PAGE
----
But then I began to enjoy the alone time. I kept working through contractions and Jonathan sat next to me. I do best in labor when I can get in a zone and intentionally prepare for and work through each contraction, so I was doing my thing while he worked on emails. I’ve never listened to music before during labor, but decided to use my earbuds and just sit in bed for a while to keep my labor from progressing too quickly. Not because I didn’t want to have the baby, but because I didn’t want to go through the pain of her coming out of my body.
I realize that sounds rather comical to put off the actual delivery – obviously I was going to give birth and there was no re-thinking that plan – so just get it over with, right? But this turned out to be one of my favorite birth experiences because of how “restful” the few hours were before Karis arrived. I write “restful” in quotation marks because I was still having regular, painful contractions. I mean, it wasn’t exactly a spa-like experience. But much more restful than any of my other labors have been.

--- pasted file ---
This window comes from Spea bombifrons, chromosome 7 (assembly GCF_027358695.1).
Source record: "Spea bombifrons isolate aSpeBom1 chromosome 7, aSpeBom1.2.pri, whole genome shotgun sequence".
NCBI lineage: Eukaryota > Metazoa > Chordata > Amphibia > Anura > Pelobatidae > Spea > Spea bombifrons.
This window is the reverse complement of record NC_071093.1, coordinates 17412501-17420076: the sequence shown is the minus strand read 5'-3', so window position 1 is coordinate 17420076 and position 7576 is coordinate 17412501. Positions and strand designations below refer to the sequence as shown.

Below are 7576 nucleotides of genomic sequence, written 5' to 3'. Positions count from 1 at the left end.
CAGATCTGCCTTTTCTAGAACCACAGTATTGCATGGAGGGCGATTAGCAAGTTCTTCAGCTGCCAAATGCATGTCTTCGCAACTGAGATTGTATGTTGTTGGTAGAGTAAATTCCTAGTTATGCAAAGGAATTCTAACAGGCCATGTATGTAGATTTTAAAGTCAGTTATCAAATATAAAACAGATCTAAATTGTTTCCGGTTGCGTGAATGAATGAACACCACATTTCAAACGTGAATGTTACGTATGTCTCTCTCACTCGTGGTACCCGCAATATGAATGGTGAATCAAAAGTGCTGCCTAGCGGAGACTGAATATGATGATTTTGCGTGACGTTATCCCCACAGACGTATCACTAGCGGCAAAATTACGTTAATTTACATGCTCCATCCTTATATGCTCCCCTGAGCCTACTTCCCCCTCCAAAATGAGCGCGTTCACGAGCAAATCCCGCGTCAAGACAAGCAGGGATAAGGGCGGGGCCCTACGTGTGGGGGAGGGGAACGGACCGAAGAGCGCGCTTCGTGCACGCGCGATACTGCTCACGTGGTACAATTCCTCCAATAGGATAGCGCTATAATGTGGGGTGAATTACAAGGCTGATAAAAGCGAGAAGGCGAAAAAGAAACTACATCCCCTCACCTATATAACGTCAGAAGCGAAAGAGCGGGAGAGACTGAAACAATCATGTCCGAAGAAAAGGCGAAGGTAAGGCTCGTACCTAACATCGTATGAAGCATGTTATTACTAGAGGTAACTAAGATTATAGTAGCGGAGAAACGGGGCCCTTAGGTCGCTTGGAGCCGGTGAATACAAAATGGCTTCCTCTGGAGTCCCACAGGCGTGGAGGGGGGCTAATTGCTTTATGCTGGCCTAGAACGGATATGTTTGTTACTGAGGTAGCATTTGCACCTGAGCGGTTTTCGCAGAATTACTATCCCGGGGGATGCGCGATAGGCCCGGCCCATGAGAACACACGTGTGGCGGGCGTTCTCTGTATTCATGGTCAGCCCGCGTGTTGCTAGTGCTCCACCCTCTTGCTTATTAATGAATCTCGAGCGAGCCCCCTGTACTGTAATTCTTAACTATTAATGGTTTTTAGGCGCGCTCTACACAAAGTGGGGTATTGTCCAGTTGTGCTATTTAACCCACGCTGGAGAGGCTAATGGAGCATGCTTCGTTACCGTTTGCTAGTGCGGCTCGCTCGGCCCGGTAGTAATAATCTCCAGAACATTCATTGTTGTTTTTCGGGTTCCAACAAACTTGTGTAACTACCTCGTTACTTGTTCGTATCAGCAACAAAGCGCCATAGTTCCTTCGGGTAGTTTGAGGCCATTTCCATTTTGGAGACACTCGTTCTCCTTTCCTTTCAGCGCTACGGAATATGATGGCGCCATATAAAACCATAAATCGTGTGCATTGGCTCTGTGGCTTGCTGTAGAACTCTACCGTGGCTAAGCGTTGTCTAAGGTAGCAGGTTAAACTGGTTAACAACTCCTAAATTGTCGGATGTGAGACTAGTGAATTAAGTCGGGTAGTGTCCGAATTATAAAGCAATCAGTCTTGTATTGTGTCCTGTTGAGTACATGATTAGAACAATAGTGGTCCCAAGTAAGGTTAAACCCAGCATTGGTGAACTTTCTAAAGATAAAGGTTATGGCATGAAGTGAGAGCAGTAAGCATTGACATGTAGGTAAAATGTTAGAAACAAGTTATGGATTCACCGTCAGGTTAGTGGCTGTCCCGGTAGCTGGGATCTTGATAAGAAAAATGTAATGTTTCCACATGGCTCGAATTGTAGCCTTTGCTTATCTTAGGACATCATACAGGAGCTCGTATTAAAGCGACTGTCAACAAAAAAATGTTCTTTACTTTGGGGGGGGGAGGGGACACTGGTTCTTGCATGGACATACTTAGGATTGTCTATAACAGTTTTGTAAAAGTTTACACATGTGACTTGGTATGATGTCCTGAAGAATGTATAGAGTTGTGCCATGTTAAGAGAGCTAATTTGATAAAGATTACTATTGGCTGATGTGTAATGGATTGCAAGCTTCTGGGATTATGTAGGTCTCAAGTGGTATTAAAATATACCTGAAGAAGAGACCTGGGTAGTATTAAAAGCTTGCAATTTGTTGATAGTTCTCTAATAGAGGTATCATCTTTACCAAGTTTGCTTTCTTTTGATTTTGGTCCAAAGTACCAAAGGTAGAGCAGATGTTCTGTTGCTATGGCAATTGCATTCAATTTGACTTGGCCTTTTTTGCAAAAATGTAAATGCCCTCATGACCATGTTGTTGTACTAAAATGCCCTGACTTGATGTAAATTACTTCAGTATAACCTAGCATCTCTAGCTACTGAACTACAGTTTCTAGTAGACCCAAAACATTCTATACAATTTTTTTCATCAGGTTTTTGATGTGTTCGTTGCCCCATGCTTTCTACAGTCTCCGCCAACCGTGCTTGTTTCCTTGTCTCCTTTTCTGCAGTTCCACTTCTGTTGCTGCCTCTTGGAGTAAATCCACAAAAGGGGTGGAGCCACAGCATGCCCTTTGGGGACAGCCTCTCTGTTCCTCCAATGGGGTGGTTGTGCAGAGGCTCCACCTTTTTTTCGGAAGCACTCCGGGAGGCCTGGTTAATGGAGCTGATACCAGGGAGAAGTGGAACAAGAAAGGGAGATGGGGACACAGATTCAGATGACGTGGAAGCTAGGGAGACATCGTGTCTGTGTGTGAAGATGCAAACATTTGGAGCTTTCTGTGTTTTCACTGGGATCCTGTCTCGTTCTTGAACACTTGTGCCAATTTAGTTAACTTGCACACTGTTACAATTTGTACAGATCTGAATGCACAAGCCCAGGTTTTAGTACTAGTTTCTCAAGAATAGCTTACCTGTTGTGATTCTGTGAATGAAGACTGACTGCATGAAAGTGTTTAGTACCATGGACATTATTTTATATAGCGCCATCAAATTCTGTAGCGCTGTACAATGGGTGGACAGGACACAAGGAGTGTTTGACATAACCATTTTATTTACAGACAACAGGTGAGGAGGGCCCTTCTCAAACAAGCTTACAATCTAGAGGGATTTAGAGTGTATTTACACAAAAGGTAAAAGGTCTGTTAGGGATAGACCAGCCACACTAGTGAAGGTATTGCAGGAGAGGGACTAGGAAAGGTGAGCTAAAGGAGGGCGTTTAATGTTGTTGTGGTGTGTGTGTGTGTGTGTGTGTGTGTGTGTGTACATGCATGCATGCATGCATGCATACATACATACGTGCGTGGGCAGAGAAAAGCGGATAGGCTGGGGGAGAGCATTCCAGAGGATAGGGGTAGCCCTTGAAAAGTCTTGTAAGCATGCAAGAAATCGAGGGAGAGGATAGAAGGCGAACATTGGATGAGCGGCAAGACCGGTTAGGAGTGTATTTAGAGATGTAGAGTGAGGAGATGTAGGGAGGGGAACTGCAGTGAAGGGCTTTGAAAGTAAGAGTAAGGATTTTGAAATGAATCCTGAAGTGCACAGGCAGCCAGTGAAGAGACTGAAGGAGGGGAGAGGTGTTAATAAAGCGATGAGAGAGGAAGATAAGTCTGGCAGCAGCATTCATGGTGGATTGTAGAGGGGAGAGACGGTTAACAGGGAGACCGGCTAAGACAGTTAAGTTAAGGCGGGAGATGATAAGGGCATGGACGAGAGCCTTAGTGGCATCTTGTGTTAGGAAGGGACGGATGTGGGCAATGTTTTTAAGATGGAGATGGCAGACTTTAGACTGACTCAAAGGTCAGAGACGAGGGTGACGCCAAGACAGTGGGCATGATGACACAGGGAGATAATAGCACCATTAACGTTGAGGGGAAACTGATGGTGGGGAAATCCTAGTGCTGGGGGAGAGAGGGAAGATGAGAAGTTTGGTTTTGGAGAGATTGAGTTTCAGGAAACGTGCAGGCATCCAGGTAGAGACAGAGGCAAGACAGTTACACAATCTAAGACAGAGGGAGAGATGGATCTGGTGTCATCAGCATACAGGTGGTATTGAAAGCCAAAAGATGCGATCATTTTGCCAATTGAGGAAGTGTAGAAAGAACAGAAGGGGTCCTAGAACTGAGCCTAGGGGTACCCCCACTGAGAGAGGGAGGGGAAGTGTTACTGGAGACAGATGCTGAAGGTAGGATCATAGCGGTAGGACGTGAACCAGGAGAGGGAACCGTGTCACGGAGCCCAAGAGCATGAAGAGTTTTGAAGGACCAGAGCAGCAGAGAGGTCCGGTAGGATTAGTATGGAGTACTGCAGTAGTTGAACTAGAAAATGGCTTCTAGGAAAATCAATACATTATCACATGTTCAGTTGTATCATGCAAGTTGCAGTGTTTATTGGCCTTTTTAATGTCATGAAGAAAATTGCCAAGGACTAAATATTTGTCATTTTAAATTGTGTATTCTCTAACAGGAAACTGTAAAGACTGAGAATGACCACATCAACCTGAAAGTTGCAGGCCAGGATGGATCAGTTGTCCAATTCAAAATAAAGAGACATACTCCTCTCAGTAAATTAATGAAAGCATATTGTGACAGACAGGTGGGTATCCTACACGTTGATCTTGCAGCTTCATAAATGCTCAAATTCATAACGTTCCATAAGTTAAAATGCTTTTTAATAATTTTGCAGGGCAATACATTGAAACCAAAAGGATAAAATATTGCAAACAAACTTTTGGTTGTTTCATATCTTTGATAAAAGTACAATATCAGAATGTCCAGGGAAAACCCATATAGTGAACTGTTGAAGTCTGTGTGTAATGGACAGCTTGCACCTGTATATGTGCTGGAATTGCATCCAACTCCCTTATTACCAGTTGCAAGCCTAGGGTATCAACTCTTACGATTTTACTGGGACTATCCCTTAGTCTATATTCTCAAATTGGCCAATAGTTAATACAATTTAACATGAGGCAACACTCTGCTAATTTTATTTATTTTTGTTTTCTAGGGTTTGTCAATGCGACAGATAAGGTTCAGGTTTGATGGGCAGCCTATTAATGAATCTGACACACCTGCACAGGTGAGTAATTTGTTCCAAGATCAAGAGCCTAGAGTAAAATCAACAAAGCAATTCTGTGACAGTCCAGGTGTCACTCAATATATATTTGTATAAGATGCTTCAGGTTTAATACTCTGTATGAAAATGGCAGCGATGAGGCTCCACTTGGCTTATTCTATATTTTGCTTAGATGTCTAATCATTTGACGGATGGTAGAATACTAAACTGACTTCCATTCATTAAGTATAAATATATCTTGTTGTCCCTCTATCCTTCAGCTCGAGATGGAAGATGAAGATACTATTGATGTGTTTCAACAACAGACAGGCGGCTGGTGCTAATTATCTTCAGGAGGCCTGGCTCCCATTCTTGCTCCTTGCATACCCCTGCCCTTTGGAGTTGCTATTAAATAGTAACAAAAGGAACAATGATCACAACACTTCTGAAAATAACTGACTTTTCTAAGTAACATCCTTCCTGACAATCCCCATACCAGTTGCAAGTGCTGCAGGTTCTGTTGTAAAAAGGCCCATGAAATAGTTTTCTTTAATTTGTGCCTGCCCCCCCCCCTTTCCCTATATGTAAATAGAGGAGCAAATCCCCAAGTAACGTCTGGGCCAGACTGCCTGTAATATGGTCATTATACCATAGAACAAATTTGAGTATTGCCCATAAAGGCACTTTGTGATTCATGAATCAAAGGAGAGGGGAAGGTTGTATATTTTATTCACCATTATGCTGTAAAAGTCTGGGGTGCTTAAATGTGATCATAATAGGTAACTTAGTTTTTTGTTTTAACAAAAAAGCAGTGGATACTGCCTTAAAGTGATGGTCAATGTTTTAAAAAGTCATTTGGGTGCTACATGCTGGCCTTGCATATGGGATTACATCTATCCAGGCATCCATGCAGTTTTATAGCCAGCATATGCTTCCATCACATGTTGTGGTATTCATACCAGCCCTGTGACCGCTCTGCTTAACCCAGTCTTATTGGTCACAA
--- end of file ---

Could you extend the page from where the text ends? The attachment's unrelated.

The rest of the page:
I used those hours to listen to music, rehearse verses (this one especially), ask God for help, and thank Him for sustaining this little life inside me for 20 weeks longer than we thought she would live. It was a special – and very worshipful – time remembering God’s character and promises.
After a few hours, I decided I could either keep sitting in bed and have this baby super late, or I could get up and make things happen. Seeing as there was no way for me to escape the pain of delivery, I decided now was better than later.